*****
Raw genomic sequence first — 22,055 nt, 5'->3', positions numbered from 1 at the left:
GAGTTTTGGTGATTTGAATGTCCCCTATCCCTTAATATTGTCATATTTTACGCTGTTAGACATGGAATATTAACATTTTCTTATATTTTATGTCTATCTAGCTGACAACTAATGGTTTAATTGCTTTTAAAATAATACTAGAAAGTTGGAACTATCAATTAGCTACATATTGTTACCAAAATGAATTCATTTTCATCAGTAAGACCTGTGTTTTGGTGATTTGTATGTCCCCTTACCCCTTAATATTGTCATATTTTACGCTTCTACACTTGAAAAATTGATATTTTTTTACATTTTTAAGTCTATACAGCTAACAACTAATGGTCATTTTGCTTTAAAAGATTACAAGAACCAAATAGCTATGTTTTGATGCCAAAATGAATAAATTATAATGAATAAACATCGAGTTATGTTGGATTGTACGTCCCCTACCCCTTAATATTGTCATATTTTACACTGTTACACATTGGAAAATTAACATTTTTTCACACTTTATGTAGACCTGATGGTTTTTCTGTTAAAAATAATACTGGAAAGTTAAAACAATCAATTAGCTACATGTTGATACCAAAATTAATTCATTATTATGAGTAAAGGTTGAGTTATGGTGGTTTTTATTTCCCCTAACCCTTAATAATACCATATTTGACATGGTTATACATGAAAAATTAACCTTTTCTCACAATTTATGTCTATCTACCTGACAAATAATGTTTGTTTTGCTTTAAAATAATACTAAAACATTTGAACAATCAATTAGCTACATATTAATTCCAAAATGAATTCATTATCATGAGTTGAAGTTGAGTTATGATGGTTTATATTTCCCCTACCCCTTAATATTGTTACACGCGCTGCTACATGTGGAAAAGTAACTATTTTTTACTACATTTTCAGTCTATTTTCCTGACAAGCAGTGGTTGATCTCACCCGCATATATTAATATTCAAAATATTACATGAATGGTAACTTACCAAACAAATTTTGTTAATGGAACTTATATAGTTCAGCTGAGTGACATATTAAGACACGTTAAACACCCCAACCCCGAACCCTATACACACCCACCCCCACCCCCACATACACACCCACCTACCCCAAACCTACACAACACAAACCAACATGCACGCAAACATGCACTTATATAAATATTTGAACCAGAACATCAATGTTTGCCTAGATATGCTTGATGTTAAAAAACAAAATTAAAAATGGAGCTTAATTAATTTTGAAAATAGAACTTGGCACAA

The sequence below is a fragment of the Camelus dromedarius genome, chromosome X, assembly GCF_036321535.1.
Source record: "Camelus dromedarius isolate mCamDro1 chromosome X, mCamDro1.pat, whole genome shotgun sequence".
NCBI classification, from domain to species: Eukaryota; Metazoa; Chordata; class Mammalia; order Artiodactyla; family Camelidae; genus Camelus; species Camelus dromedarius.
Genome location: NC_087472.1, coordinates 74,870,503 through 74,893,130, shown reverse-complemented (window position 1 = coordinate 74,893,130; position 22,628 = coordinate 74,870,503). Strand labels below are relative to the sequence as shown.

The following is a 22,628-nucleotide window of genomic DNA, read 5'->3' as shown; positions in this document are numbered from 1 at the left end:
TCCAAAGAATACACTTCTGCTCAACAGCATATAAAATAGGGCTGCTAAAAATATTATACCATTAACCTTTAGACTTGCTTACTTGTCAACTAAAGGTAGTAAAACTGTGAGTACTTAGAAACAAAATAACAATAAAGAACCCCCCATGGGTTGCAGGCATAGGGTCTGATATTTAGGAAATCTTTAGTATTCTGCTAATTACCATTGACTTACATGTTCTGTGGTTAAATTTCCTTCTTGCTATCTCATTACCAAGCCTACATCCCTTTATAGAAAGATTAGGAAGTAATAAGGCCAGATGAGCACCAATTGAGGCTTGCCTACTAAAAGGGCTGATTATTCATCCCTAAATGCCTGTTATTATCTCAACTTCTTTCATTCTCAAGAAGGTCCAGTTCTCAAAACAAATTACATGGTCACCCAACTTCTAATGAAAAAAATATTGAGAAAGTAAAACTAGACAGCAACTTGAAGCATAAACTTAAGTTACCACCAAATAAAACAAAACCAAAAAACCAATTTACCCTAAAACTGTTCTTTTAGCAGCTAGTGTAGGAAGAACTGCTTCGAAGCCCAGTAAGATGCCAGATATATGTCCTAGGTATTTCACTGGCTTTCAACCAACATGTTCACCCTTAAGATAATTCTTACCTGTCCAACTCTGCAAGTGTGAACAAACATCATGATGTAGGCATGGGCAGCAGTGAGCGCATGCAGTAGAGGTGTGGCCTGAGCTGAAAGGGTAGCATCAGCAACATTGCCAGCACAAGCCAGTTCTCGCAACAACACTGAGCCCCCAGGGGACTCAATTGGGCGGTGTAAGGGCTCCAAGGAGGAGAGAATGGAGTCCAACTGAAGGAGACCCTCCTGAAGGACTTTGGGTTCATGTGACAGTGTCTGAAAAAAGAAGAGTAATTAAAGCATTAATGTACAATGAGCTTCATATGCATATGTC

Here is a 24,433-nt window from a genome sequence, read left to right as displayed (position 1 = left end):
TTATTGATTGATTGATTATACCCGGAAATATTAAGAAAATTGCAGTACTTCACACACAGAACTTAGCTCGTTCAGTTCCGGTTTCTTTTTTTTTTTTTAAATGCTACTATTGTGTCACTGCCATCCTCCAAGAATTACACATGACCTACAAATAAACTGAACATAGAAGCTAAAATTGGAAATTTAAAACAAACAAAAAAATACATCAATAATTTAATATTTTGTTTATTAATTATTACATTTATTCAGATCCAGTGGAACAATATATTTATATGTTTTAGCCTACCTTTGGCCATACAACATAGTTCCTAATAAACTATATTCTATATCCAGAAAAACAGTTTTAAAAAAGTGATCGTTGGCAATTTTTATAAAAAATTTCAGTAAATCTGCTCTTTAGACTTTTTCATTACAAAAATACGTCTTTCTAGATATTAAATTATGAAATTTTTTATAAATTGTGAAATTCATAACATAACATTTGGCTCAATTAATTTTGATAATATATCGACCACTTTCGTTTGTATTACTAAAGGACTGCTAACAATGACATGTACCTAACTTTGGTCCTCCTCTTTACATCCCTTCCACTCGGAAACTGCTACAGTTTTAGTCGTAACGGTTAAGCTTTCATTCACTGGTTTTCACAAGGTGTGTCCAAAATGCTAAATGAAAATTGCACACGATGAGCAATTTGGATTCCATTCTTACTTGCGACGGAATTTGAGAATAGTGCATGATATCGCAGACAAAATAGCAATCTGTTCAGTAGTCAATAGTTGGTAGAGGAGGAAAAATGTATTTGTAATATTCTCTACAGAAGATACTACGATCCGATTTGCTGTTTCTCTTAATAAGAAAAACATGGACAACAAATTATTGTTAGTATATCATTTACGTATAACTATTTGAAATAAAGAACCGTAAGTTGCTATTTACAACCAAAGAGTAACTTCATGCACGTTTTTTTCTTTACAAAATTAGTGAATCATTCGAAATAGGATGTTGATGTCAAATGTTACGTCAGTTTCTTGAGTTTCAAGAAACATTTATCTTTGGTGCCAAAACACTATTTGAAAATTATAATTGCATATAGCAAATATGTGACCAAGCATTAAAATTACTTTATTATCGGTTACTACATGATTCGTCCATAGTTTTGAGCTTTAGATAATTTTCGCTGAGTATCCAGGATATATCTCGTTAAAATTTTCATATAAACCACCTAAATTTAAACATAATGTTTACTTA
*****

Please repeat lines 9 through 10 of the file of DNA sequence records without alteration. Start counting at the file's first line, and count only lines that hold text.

Here is a 24,433-nt window from a genome sequence, read left to right as displayed (position 1 = left end):
TTATTGATTGATTGATTATACCCGGAAATATTAAGAAAATTGCAGTACTTCACACACAGAACTTAGCTCGTTCAGTTCCGGTTTCTTTTTTTTTTTTTAAATGCTACTATTGTGTCACTGCCATCCTCCAAGAATTACACATGACCTACAAATAAACTGAACATAGAAGCTAAAATTGGAAATTTAAAACAAACAAAAAAATACATCAATAATTTAATATTTTGTTTATTAATTATTACATTTATTCAGATCCAGTGGAACAATATATTTATATGTTTTAGCCTACCTTTGGCCATACAACATAGTTCCTAATAAACTATATTCTATATCCAGAAAAACAGTTTTAAAAAAGTGATCGTTGGCAATTTTTATAAAAAATTTCAGTAAATCTGCTCTTTAGACTTTTTCATTACAAAAATACGTCTTTCTAGATATTAAATTATGAAATTTTTTATAAATTGTGAAATTCATAACATAACATTTGGCTCAATTAATTTTGATAATATATCGACCACTTTCGTTTGTATTACTAAAGGACTGCTAACAATGACATGTACCTAACTTTGGTCCTCCTCTTTACATCCCTTCCACTCGGAAACTGCTACAGTTTTAGTCGTAACGGTTAAGCTTTCATTCACTGGTTTTCACAAGGTGTGTCCAAAATGCTAAATGAAAATTGCACACGATGAGCAATTTGGATTCCATTCTTACTTGCGACGGAATTTGAGAATAGTGCATGATATCGCAGACAAAATAGCAATCTGTTCAGTAGTCAATAGTTGGTAGAGGAGGAAAAATGTATTTGTAATATTCTCTACAGAAGATACTACGATCCGATTTGCTGTTTCTCTTAATAAGAAAAACATGGACAACAAATTATTGTTAGTATATCATTTACGTATAACTATTTGAAATAAAGAACCGTAAGTTGCTATTTACAACCAAAGAGTAACTTCATGCACGTTTTTTTCTTTACAAAATTAGTGAATCATTCGAAATAGGATGTTGATGTCAAATGTTACGTCAGTTTCTTGAGTTTCAAGAAACATTTATCTTTGGTGCCAAAACACTATTTGAAAATTATAATTGCATATAGCAAATATGTGACCAAGCATTAAAATTACTTTATTATCGGTTACTACATGATTCGTCCATAGTTTTGAGCTTTAGATAATTTTCGCTGAGTATCCAGGATATATCTCGTTAAAATTTTCATATAAACCACCTAAATTTAAACATAATGTTTACTTA